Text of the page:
Epistemology and Disagreements Essay

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Moreover, there have been debates present in the field, with regards to if epistemological development was based on evolution throughout development (i.e., steady increases with age) or based on specific knowledge domains (Kuhn & Park, 2005). Early work by numerous researchers was focused on the age-related generalizability of epistemic beliefs across domains (Muis et al., 2006). However, there has been a shift now to domain-specific epistemic beliefs that differ across domains and were no longer solely age-related. Muis and colleagues (2006) revealed that epistemological beliefs were supported based on domain-specific methods and differed with age. Thus, children, adolescents and adults at different epistemological levels (i.e., realist, absolutist, multiplist or evaluativist) had different beliefs about what it meant to know, with regards to their perception of facts and values, in terms of “personal taste, aesthetic, value and truth [judgements]” (i.e., which were all differing knowledge domains; Kuhn et al., 2000, p. 309). Henceforth, the focus will be on explaining facts and values, as well as children’s domain-specific beliefs at varying epistemological levels and how this shifts with age.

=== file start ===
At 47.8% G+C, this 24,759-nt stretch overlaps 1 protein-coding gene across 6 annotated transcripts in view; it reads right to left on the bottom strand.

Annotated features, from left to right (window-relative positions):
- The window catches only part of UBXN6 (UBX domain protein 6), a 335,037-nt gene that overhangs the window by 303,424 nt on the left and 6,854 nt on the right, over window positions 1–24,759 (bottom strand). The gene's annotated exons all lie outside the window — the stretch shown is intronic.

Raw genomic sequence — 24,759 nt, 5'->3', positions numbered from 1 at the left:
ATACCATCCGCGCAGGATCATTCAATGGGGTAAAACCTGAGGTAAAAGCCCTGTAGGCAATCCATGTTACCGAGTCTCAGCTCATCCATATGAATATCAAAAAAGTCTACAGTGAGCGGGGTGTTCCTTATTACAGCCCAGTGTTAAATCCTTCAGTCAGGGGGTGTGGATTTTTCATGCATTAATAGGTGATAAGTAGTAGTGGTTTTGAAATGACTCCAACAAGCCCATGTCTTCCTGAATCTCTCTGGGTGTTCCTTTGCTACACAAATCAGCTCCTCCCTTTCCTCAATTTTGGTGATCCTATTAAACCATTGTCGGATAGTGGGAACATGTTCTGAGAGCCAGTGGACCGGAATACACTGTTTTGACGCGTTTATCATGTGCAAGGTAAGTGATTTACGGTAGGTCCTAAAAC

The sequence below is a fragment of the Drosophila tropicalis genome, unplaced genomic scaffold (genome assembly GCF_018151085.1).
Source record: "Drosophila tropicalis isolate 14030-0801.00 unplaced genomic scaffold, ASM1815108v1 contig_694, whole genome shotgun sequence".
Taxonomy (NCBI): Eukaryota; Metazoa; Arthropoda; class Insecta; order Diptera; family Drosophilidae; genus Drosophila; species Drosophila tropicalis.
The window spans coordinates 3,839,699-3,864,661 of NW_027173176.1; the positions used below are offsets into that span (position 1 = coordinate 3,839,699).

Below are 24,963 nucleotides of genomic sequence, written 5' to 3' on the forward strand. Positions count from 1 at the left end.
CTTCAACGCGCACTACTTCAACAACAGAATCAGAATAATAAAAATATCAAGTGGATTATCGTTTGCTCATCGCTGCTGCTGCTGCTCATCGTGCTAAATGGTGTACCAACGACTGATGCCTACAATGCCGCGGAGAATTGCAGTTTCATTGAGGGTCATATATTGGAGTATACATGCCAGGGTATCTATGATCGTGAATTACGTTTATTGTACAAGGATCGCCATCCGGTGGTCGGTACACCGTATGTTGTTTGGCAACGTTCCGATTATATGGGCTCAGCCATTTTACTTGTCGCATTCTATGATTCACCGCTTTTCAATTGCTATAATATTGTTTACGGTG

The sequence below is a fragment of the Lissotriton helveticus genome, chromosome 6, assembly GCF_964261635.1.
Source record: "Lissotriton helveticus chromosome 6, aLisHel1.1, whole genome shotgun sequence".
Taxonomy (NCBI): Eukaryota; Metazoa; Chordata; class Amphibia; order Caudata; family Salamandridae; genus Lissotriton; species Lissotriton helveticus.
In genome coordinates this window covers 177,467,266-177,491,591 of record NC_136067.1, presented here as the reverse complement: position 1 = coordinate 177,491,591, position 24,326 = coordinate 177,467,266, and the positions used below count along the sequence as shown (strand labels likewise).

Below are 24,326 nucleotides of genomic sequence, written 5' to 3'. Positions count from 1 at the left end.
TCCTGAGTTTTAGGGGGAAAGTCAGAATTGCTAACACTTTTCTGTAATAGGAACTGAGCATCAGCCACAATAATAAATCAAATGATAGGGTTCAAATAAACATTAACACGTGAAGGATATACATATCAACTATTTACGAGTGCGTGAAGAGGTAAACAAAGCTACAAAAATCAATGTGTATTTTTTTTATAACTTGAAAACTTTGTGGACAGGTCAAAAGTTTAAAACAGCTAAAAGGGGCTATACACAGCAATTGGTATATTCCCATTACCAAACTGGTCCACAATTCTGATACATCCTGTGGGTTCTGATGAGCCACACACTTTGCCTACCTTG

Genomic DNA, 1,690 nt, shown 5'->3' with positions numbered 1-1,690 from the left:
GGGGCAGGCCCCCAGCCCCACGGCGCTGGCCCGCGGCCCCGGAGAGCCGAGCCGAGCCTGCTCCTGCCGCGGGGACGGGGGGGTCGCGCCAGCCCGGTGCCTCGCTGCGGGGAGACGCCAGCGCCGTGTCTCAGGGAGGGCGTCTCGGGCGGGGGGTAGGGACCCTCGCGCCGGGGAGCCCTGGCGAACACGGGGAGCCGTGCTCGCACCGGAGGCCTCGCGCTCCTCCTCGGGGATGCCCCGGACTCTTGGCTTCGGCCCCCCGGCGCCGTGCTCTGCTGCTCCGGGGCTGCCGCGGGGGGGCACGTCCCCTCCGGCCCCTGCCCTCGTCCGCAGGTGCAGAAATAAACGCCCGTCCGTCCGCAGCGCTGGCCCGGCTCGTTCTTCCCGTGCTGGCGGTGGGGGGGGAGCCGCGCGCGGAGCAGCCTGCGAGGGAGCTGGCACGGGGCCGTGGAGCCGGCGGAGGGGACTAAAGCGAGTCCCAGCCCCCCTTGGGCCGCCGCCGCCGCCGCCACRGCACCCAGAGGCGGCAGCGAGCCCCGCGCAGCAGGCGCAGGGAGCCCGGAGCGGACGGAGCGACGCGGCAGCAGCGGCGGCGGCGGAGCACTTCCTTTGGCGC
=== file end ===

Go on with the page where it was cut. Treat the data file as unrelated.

Facts and Values. In this vein, there has been a long line of research in both psychology and philosophy on facts and values. Hatch (1983) defined facts and values based on the “judgement of reality” and the “judgement of value” (p. 4). Particularly, “judgements of reality” involved beliefs about what is, since the judgement comes from information present in the world (Hatch, 1983). Whereas, “judgements of values” were dependent on what ought to be in the world. Hatch (1983), as well as Wainryb (2004), further mentioned how facts (i.e., what is) and values (i.e., what ought to be) can be distinguishable from one another, but also intertwined.